February 27, 2006, 8th Sunday: 1Peter 1: 3-9; Mark 10:17-27.
When St. Augustine was preparing for baptism at the beginning of the year 387, he retired to a country estate with some companions, not far from Milan. It was there that he had heard the sermons of Bishop Ambrose, at the cathedral; there too he was to be baptized later that same year. In the course of his stay he composed several books that have come down to us. He called one of them "Soliloquium", which can be translated from the Latin as "A Soliloquy" that is, a dialogue with my self". For the matters he was to reflect upon, he tells us, require complete solitude ("meram solitudinem" cf Soliloquium I.1, PL: 32:869). He already knows enough about the spiritual life to be aware that if his reflections are to prove fruitful, he needs Godís grace and the light that it bestows. And so he begins with a long, detailed prayer. The prayer is so detailed in fact that it could prove difficult to focus on the basic thrust of his petitions. And so his Reason, the partner of his dialogue, asks: "Just what is it that you are asking for?" Sum it up in a few words."Augustine replies: "Deum et animan cupio scire" ("I desire to know God and my soul.") Reason: "Nothing else?" A. "Absolutely nothing."(Soliloquium II.7)
As astonishing as this claim strikes us when we consider that St. Augustin wrote thousands of pages that are still read today by scholars as well as by devoted believers, this assertion is an invitation to us to reflect on its terms. What is it to know God? How completely can He be known by mortals? Is there any question that merits our serious reflection more than this? At the period Augustine wrote such bishops as Basil the Great, his friend Gregory Nazianzus, Basilís younger brother, Gregory Bishop of Nyssa, were exploring this very question. They wrote in defense of the Catholic faith against the opinion that the human mind could know God in his nature. But, as they demonstrated with forceful argument and careful analysis, no one less than God Himself can comprehend the Divine nature. For God is infinite and transcends all that is created and knowable.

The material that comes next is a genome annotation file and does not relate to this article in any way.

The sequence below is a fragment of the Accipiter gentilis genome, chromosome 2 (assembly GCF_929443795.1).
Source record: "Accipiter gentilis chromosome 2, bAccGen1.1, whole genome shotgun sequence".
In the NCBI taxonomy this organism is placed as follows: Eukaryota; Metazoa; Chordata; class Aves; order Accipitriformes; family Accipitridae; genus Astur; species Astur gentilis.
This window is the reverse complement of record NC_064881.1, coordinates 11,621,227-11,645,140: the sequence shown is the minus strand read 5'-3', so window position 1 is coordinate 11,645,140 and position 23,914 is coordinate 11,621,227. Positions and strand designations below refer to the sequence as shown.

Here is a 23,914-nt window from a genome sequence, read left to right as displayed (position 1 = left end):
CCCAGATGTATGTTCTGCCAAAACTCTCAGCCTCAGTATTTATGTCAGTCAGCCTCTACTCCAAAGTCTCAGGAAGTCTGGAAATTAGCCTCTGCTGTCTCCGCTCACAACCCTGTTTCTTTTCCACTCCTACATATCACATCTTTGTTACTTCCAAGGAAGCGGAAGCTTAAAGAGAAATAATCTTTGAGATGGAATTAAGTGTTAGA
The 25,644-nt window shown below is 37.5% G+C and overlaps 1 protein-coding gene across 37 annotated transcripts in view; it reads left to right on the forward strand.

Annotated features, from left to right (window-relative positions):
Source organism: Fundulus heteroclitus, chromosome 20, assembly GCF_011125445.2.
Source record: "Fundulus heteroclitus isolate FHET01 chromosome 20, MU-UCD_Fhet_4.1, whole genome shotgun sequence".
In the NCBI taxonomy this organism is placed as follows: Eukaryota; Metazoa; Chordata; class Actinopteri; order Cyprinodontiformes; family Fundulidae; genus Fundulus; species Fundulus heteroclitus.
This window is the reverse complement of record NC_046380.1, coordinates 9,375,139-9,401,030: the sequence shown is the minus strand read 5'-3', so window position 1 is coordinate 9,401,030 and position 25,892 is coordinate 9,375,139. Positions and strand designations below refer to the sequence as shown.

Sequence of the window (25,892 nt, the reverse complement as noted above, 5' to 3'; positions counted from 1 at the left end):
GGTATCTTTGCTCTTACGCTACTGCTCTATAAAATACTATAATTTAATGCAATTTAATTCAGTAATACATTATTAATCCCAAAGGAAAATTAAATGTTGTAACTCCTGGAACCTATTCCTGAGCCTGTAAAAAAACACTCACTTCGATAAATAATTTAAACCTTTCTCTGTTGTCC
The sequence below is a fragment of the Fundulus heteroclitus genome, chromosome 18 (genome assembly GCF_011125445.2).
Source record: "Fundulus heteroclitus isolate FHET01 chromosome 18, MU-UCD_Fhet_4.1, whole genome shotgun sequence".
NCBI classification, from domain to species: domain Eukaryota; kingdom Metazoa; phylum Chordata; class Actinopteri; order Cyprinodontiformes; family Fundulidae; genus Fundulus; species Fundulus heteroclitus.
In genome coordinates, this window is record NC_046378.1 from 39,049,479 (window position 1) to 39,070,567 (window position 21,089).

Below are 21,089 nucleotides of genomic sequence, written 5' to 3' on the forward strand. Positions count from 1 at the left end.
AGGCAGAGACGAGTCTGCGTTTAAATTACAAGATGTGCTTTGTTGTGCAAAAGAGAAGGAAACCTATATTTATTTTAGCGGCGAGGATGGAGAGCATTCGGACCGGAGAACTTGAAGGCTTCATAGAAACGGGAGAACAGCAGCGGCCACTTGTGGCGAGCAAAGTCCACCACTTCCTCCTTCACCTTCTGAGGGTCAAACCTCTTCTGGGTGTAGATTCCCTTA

They showed that to know God is to know that He mysteriously surpasses in greatness any perfection anything we can know about him.
Similarly, to know the soul is to know what it is capable of, what it is made for, where it comes from, whither it is going as it passes through this changing world, and how to attain its goal. In other words, to know God and to know the soul is to know what can be known about all that is.
You have the whole universe in some manner, within your intimate self. More: since you are made in the image and likeness of God, you transcend the created universe in your inmost self. You cannot know yourself adequately until you know God as far as He can be known.
In todayís Gospel our Lord gives a lesson in self-knowledge to a would be follower and to his disciples. After telling the rich young man to leave his wealth and his home, to leave everything, this ardent youth discovered, by painful experience, that he was not as dedicated to God and the things of God as he had previously thought. When our Lord insisted on the fact that riches and possession are more of a hindrance than a blessing, the apostles too came to see how limited were their views of the good life. Upon knowing our Lordís mind better they saw themselves as quite overwhelmed by this way of evaluating this worldís goods. The remedy for their perplexity, Jesus goes on to tell them, is to know Godís grace and power. To know God is to experience His goodness, His power, His love; it is to know that He alone is the measure of our soul; anything less than the living, infinite God will leave us sooner or later, dissatisfied not to say miserable.
To accept that knowledge is, as our Lord, ends by saying, "is impossible for humans, but not for God." In the first reading today St. Peter tell us that "God, the Father of Jesus Christ, in his great mercy gave us new birth; a birth unto hope which draws its life from the resurrection of Jesus Christ from the dead. It is a birth to an imperishable inheritance incapable of fading or defilement which is kept in heaven for you." It is this gift of God, of which we receive a particular increment at this Eucharistic sacrifice, that makes it possible for us to trust that even we, weak and limited as we are and subject to sin, can attain to this inheritance. For what is impossible to us men and women is given us by the God who has revealed himself to us in His Son, Jesus, who is our hope of eternal life.
Abbot John Eudes Bamberger
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